During World War II, distilleries produced industrial-strength alcohol that was used to make plastics, medical supplies, antifreeze and smokeless gunpowder to support the war effort.

Distilleries have now joined the fight against the novel coronavirus (COVID-19) by producing hand sanitizer, which has alcohol as its main ingredient, on an industrial scale.

Jonathan Richtarsic, who is working on his executive master’s in business administration at Sullivan Foundation partner school Bellarmine University, is helping with production of hand sanitizer at Sazerac, the parent company of Buffalo Trace Distillery. As bottling project manager, “My part in this process was to lead the project team and get the end-to-end business started,” he said.

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The Sazerac Company, the largest producer of distilled spirits in North America, started initial production of hand sanitizer on March 27 at Buffalo Trace in Franklin County, Ky., followed by its Glenmore Distillery in Owensboro, and has since been rolling it out to all its locations across the country, including Barton 1792 Distillery in Bardstown, Ky., and the Northwest Ordinance Distilling (NOD) plant in New Albany, Ind.

The distillery is responding to requests for hand sanitizer from the healthcare, government, military, retail, distribution, airline, pharmacy, and banking industries.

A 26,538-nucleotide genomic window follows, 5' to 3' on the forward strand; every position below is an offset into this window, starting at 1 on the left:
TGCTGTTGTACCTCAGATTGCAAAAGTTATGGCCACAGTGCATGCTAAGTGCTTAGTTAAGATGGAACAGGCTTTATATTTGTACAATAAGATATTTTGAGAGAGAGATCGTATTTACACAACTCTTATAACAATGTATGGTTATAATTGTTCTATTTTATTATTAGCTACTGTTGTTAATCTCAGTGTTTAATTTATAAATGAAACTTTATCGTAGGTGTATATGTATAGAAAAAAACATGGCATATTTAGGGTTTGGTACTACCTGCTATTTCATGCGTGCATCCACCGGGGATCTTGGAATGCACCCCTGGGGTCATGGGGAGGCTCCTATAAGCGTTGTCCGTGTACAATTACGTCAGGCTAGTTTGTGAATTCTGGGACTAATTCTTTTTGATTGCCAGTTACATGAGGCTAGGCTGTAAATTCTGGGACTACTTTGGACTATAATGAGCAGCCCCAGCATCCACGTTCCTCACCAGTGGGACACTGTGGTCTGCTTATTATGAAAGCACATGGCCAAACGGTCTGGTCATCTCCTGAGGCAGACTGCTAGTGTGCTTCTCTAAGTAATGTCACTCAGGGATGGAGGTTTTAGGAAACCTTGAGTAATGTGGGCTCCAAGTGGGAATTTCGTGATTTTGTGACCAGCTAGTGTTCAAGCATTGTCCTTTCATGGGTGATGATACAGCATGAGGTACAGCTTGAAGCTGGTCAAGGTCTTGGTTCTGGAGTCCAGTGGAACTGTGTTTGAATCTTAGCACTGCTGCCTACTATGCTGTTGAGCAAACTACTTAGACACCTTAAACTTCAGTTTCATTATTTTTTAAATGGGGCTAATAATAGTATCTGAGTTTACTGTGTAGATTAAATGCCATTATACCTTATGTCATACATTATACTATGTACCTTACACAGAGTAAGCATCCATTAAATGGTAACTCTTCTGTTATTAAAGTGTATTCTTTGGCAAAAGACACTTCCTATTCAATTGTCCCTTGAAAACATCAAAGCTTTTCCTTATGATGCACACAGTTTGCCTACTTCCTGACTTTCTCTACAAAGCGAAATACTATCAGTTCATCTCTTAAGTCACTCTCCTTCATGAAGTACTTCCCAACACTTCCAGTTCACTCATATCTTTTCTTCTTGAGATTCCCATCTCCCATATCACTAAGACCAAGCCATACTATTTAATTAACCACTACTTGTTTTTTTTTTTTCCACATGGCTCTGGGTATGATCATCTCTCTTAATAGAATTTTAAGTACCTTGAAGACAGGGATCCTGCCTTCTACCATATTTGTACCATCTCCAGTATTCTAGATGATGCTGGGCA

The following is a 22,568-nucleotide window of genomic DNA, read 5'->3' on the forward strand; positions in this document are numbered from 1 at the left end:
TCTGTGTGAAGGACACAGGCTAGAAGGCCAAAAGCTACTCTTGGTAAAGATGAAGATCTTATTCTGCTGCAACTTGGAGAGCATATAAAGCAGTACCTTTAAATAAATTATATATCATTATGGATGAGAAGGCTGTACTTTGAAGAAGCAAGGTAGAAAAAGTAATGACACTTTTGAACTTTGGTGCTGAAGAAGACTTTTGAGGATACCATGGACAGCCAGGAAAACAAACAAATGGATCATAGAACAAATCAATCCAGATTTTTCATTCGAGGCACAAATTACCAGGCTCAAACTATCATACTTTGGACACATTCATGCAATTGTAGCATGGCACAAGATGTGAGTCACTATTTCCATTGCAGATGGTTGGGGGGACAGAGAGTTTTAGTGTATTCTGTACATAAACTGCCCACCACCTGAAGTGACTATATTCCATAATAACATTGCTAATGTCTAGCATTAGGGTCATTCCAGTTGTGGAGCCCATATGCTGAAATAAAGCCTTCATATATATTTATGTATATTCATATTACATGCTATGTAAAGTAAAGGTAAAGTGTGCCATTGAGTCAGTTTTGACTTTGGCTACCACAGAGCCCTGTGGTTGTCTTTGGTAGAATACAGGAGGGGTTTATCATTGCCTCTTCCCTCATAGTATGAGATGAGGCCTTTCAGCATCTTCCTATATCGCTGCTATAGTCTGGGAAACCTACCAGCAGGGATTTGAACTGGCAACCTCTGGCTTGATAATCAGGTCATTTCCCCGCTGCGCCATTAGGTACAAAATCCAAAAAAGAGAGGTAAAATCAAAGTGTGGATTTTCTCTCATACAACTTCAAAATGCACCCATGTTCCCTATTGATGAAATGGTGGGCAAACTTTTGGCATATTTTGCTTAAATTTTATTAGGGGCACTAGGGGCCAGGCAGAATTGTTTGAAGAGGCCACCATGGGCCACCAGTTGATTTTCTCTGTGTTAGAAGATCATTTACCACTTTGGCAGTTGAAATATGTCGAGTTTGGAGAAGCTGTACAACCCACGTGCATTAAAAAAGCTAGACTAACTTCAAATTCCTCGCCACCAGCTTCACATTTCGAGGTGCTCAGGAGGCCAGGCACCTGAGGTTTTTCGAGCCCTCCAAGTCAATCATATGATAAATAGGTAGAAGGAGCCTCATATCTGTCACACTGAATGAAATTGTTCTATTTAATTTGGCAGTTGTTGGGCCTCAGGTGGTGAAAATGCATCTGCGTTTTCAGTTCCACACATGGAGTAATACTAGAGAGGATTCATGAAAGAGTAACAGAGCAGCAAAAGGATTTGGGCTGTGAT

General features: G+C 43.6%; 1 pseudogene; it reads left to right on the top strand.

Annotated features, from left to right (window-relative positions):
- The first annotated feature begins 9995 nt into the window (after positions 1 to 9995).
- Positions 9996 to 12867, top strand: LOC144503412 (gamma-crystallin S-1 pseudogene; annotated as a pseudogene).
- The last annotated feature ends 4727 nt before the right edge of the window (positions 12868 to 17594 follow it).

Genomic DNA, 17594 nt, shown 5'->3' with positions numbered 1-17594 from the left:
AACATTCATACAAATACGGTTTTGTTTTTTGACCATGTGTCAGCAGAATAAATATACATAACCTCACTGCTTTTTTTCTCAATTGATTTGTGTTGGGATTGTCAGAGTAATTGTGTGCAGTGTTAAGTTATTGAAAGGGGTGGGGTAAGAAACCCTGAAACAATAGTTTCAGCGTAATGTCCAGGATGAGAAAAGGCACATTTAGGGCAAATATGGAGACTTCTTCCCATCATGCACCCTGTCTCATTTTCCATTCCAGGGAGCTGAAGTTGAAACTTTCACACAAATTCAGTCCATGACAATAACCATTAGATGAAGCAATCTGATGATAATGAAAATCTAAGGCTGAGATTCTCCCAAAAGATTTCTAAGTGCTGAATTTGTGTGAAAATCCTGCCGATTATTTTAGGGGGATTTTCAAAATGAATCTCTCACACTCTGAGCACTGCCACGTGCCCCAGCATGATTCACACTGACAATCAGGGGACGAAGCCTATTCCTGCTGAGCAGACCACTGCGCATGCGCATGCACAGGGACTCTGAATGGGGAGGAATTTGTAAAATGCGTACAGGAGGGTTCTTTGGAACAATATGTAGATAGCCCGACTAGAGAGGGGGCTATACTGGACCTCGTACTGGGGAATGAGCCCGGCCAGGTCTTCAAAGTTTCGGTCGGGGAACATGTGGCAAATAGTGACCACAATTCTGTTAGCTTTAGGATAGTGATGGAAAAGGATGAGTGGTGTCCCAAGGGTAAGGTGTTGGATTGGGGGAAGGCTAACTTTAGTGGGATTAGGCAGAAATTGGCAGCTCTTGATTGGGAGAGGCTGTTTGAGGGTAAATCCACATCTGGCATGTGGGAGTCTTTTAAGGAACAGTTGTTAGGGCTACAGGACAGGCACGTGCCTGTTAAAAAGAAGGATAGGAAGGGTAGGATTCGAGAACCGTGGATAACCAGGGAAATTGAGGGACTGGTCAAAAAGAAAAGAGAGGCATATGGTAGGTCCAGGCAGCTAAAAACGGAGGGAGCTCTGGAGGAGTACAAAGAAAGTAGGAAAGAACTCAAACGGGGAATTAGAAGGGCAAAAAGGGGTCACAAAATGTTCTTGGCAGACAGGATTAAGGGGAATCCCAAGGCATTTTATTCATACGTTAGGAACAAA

“Many of these organizations are desperate, as supplies have dwindled,” Matt Maimone, Sazerac’s chief operating officer, said in a news release. “We have received requests to date for over 5 million bottles of sanitizer, which we are prepared to meet, and possibly more.”

The Kentucky Distillers’ Association announced on April 15, meanwhile, that its member distilleries have collectively produced and donated nearly 125,000 gallons of hand sanitizer across Kentucky to frontline workers, hospitals and healthcare facilities. (Sazerac is not a KDA member.)

To put that amount into perspective, KDA President Eric Gregory said 125,000 gallons of hand sanitizer would equal more than 630,000 “fifths” of whiskey, or 750ml bottles as they are labeled today.

Distillers are following Food and Drug Administration guidelines for production and labeling that is consistent with the World Health Organization sanitizer formulation, Gregory said.

This article has been edited slightly from the original version appearing on the Bellarmine University website.


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